Your organization's electricity bill gives you a window onto how you're using energy, and by understanding it, you can find opportunities to save and become more energy efficient.
If your peak electricity use exceeds 50 kW each month, your bill is calculated differently from residential customers and most small businesses.
Residential and small business customers are billed based on time-of-use pricing, which shifts based on the time of day, day of the week and the season.
Larger electricity consumers, on the other hand, are charged based on a wholesale, market-based price, called the Hourly Ontario Energy Price. As the name says, it fluctuates hourly, depending on the demand for electricity throughout the province and the availability of supply.
The wholesale price of electricity is determined in the real-time market administered by the IESO.
Global adjustment is set monthly and covers the cost of maintaining current and building new electricity infrastructure in the province, so we know we'll have enough electricity supply over the long term.
It reflects the difference between the market price of electricity and contracted rates paid to electricity suppliers. It’s also charged based on consumption.
Every Ontario customer pays for the global adjustment. For residential and small business customers, it's built into time-of-use rates.
If your business is a large energy user, you may be eligible to participate in a program designed to help reduce your energy and global adjustment costs, plus provide substantial benefits to the power system as a whole.
It’s called the Industrial Conservation Initiative (ICI), and allows large energy users who participate in the program to pay global adjustment based on their “percentage contribution” to the top five peak Ontario demand hours over a 12-month base period. This means that if your business has some flexibility when it comes to reducing demand during peak periods, as an ICI customer you can also reduce your global adjustment costs.
Aside from your consumption and the global adjustment, you'll see several other line items on your bill. Here's what they mean.
The delivery charge covers the cost of delivering electricity from generating stations to your facility.
This is a variable rate that is regulated by the Ontario Energy Board. It reflects the cost of delivering electricity from the transmission system to your business. The charges are used to build and maintain distribution lines, towers and poles. This charge is determined by your peak use.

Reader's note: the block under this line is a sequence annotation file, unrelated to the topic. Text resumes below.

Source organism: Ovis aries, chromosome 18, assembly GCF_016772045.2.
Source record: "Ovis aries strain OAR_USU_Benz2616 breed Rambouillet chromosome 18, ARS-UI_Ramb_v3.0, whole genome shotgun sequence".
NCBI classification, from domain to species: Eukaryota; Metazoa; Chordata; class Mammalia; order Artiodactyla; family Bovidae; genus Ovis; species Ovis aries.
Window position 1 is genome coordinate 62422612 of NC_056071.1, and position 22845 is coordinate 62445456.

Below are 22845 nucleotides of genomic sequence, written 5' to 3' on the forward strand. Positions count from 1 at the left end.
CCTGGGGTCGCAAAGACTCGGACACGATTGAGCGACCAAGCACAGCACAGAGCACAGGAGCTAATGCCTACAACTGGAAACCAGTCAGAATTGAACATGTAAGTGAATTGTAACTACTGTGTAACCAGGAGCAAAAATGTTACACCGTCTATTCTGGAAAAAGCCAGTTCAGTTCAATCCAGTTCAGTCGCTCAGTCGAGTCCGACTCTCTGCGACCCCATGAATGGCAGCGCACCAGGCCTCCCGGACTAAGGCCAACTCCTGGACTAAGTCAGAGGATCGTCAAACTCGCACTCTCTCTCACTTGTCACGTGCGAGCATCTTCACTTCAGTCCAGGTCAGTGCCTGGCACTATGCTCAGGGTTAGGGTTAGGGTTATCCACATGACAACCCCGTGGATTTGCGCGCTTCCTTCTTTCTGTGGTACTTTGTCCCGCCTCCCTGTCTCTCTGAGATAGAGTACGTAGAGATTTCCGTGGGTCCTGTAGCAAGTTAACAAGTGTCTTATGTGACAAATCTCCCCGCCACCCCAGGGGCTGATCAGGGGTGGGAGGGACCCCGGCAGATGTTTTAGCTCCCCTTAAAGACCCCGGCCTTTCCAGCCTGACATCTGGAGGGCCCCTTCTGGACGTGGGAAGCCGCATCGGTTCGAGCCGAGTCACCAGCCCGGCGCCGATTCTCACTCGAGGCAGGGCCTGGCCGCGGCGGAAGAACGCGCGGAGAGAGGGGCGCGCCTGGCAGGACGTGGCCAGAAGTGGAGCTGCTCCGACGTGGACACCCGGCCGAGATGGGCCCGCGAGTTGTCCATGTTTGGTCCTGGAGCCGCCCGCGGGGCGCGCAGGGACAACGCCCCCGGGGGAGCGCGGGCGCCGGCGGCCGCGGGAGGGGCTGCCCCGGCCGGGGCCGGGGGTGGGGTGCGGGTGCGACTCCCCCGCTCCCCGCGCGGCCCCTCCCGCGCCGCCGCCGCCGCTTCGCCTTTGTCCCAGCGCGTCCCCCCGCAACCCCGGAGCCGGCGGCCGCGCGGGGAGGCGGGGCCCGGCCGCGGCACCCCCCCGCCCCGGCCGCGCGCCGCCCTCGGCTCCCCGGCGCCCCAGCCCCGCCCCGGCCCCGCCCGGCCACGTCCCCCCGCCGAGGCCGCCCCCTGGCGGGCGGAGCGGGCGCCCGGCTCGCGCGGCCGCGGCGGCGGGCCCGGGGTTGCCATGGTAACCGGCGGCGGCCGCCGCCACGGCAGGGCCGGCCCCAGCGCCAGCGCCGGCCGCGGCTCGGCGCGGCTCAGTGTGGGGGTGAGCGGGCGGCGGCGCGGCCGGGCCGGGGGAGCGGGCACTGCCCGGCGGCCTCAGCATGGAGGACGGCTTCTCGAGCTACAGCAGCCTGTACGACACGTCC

Transmission rates are also regulated by the Ontario Energy Board and vary. They allow the electricity transmission company to recover the costs of operating and maintaining the high-voltage system that carries electricity from generating stations to your local distribution company.
This charge is also determined by your monthly peak demand. Slowing down the rate at which your business uses electricity is one way to lower your delivery charge and reduce your overall hydro bill, Dixon says.
This charge provides for the reliable management of the power system and the administration of the wholesale electricity market. It is approved by the Ontario Energy Board.
This $0.25 charge per month covers a portion of the administrative costs that your utility incurs.
Power factor is the measure of how effectively equipment converts electric current into useful power output, such as light, heat or mechanical motion. “Power factor matters because it can cost your business money,” says the IESO’s Rob Doyle. “A low power factor means that your facility isn’t using electricity as efficiently as it could be.”
For instance, large fans and motors may be running, but not fully loaded. Low power factor results in additional charges on your electricity bill and increases the amount of energy demanded from the power grid. To improve a low power factor, businesses can install power factor correction capacitators or harmonic filters.
Remember that understanding your bill is just the starting point for making your energy use – and your operations – more efficient, Doyle says. “A bill is one good input but it can't be the end of your analysis. It should provoke you to ask more questions.”